Rob once wrote an article with a section discussing GMO foods. You can find it here: http://robrhinehart.com/?p=572 Here is an excerpt:
Genetically modified foods are of course heavily regulated by the USDA and FDA and are completely safe. In fact, controlling the evolution of a food is likely much safer than trusting it to evolve on its own, which could produce any number of toxins or allergens.
If Rob is actually still in charge of the whole Soylent thing, I would not get my hopes up on ever seeing a version of Soylent without GMOs. (Also, notice in that article, it mentions that many GMOs actually improve the nutritional value of the food. So, using GMOs may actually be increasing the quality of Soylent.)
Also, serious research aside, do you know how much soy the typical Japanese person consumes? If soy products had enough estrogen mimicking substances to cause “feminization,” we would have strong scientific proof of it (there would be no room for controversy). Phytoestrogens are called that because of chemical similarities to estrogen, not because they mimic the hormone in the human body (in fact, according to the first paragraph on the subject on Wikipedia, many phytoestrogens bind to estrogen receptors, blocking estrogen and causing antiestrogenic effects). There is some evidence that some phytoestrogens can weakly mimic estrogen, but so far there is no evidence that this has any significant impact on humans (though, there may be a reason for concern in male infants, who may be more susceptible ). Also, might I suggest looking at the Wikipedia page on this subject, under the subheading “Males.” It cites three sources discussing research that has shown that phytoestrogens have no feminizing effects on male humans. (There is no conclusive research on females. Some studies have shown an effect protecting against breast cancer, but some in vitro studies show that there might be an extremely small risk of causing cancer, at least in the presence of other chemicals commonly used in in vitro studies. Note that none of these studies have tested with the very small amounts normally consumed by humans, even in Soylent, and Japanese people, who consume far more soy than nearly anyone else, have a much lower cancer rate than Americans.)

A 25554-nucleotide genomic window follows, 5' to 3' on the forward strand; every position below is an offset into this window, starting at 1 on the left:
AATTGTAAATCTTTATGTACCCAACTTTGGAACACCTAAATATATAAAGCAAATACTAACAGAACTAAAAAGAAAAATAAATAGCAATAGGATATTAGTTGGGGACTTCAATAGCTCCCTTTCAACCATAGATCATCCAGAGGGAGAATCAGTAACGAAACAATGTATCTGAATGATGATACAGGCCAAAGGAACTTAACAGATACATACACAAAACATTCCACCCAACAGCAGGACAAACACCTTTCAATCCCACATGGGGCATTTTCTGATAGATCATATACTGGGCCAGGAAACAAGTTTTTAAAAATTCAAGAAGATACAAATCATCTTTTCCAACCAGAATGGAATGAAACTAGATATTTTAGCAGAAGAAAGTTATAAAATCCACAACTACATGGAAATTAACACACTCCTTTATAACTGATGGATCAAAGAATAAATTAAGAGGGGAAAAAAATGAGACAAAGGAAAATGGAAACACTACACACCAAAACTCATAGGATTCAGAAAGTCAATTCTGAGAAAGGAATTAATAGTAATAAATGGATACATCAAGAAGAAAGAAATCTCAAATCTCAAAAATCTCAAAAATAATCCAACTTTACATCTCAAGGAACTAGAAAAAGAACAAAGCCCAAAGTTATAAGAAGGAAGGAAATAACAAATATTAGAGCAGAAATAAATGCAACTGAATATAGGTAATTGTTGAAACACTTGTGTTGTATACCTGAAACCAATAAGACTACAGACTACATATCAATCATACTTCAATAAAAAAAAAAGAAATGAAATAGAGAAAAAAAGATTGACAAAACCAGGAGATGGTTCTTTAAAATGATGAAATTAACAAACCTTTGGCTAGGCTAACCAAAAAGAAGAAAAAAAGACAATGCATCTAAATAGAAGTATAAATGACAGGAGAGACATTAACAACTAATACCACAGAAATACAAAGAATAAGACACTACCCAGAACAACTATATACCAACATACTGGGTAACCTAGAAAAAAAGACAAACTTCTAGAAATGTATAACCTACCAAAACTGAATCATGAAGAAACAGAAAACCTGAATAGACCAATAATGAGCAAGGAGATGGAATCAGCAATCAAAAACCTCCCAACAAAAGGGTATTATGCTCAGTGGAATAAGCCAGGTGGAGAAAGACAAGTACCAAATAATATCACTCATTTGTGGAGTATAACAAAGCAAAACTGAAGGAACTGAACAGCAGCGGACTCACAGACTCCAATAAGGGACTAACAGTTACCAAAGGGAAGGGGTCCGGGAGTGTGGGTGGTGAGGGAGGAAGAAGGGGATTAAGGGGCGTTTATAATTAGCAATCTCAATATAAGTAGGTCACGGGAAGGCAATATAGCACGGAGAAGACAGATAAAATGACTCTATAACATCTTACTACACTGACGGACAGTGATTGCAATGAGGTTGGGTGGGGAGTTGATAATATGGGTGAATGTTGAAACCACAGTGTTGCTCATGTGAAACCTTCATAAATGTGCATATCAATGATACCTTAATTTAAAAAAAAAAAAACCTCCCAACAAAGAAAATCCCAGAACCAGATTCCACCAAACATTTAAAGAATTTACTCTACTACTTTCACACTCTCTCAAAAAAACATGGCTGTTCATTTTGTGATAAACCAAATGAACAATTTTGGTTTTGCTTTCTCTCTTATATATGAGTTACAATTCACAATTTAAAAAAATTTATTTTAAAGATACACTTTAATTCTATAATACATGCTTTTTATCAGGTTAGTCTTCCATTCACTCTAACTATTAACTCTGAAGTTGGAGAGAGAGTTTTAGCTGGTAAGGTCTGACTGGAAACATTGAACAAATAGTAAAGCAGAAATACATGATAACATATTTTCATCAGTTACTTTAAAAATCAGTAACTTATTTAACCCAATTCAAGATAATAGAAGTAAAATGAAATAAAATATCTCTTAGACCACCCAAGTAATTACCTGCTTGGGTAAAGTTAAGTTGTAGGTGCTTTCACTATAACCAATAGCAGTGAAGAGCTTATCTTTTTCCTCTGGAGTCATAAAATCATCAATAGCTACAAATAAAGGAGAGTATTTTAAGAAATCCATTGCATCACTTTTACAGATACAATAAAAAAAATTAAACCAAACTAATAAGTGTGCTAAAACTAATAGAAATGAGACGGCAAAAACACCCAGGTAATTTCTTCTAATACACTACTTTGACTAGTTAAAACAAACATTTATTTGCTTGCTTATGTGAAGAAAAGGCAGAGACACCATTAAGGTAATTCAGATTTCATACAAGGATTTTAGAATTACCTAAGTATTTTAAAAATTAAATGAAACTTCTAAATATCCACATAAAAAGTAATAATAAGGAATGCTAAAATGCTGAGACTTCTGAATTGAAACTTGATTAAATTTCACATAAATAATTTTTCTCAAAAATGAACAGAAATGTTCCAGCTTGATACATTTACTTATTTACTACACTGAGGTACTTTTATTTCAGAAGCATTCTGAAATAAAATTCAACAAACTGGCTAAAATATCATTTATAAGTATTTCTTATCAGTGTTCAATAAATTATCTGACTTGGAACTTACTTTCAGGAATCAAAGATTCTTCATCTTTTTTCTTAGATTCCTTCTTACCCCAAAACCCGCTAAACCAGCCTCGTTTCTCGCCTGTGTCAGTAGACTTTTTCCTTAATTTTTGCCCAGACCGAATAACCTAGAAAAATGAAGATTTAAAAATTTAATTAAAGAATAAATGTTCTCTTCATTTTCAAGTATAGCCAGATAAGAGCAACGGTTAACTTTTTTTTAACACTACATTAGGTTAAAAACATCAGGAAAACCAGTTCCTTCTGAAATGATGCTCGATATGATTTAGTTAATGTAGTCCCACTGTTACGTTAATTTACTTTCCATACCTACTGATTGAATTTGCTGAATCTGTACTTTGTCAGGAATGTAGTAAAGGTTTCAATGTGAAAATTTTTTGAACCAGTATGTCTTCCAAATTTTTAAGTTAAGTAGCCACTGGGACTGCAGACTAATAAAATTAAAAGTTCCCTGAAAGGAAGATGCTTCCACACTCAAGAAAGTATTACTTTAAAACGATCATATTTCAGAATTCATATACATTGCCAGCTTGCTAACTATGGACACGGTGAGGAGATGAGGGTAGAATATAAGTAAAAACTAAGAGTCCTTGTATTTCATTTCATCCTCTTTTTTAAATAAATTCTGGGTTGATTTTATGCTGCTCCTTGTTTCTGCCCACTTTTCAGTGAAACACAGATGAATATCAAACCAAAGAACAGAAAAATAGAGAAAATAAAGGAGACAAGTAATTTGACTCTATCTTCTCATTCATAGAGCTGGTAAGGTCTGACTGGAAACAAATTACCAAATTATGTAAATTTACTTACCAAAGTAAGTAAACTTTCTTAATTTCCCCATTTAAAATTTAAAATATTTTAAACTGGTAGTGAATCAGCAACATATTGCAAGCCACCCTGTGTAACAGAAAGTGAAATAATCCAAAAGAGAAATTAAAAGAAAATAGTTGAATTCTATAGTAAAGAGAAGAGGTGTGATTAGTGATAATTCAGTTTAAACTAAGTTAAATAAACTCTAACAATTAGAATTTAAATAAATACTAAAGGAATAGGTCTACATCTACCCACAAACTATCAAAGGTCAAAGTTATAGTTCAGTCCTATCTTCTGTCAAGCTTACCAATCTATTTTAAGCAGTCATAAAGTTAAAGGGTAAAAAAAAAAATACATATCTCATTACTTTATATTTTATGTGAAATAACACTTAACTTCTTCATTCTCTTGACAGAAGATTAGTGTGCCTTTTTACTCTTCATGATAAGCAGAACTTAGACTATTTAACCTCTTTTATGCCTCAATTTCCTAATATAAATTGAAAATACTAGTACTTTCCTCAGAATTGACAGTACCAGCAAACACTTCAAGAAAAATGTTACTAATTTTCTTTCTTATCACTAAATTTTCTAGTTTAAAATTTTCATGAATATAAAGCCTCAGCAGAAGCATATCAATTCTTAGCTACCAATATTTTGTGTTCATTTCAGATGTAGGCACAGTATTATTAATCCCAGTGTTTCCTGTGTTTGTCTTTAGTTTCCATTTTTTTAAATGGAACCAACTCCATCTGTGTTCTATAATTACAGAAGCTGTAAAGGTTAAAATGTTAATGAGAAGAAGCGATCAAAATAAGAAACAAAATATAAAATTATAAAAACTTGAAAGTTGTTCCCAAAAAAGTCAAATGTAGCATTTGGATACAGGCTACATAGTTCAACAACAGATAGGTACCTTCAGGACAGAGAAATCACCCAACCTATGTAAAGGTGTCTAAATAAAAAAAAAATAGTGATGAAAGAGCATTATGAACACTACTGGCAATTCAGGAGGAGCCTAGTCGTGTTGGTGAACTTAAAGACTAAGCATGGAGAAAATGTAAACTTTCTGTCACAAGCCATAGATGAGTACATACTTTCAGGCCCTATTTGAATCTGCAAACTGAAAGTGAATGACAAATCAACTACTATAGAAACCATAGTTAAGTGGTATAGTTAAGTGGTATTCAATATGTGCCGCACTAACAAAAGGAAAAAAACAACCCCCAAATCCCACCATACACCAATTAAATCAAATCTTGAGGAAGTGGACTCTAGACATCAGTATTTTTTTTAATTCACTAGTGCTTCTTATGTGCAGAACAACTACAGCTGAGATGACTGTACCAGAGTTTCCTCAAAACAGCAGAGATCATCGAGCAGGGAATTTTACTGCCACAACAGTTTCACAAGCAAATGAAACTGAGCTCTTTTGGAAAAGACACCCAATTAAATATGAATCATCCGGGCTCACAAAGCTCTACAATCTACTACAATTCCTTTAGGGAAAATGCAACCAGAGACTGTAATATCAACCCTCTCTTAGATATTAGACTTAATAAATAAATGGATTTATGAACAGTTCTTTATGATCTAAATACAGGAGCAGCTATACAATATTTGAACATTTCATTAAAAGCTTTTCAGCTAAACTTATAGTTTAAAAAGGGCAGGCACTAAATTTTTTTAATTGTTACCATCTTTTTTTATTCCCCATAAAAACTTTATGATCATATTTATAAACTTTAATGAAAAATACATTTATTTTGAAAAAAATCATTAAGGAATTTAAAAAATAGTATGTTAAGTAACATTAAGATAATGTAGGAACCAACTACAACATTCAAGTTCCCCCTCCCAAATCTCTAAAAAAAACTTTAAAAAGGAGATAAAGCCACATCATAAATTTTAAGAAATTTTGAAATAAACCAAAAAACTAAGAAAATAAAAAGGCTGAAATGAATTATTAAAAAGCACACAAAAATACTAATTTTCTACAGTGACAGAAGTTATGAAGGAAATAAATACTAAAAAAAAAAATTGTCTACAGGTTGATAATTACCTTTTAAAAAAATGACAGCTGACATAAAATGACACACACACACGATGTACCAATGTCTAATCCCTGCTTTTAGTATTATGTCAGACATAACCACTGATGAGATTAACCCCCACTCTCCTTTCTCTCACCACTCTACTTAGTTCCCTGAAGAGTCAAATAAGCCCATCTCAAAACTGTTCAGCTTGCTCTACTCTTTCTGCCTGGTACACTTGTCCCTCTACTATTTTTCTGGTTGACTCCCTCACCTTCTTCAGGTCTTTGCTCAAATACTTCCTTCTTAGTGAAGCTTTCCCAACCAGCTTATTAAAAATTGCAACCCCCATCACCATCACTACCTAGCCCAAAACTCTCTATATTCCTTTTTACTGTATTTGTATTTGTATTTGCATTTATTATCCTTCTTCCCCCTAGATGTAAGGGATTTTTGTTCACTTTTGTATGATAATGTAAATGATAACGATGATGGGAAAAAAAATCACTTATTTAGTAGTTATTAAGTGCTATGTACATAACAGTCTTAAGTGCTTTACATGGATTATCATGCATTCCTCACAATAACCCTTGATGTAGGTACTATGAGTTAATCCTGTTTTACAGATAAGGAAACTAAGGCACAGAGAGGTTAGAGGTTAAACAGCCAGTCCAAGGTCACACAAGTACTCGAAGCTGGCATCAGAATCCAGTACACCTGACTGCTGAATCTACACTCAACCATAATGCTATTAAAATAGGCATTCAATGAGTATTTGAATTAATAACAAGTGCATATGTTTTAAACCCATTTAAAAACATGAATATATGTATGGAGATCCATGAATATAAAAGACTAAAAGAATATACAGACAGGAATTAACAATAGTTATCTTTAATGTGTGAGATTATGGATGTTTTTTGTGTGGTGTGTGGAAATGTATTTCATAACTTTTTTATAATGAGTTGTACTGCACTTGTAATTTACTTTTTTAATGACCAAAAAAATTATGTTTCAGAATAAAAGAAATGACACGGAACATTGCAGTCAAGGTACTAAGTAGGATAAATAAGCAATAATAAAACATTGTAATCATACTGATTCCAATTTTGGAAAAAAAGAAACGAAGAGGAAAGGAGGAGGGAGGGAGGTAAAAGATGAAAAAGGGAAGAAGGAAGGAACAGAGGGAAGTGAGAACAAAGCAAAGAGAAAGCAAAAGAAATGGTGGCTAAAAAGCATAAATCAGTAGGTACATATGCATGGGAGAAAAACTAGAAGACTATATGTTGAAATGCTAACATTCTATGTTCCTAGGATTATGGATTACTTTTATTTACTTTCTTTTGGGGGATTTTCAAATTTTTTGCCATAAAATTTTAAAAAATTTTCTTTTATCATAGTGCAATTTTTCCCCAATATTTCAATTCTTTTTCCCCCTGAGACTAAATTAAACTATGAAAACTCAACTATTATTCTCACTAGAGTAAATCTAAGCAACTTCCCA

As far as bioavailable nutrients go, I am with you on that one.
Note that for many people, price is a major factor. Perhaps the highest value application of Soylent is in providing decent nutrition to the poor. Few poor people can afford healthy food, even on food stamps (in a large degree because the government makes poor people spend absurd amounts of time jumping through hoops to keep their welfare benefits). If you have several hours a day to prepare food from scratch, it is possible to get food costs down to $1.00 a person per meal, and less in some areas. Some people can afford to pay extra for prepared foods, but Soylent is not designed to be a great tasting prepared food alternative. It is supposed to be a cheap food replaces that reduces labor and cost. Soylent is not designed to be a luxury food, and it is certainly not designed to avoid all of the substances that are common targets of scare tactics. It is nice to see the reduction in sucralose, though there is no evidence that it is harmful to most people. Note that the point was not to reduce something that is potentially harmful, but rather to alter the flavor. Without real evidence that GMOs are harmful though, I do not expect the recipe to be changed just because a few people are afraid of them. Likewise with the phytoestrogens. As some people mentioned earlier in this thread, the composition of Soylent is based on science and research. If the recipe was altered every time someone wanted a change that is based on fear or personal preference instead of scientific evidence, it would quickly become very unhealthy and extremely expensive.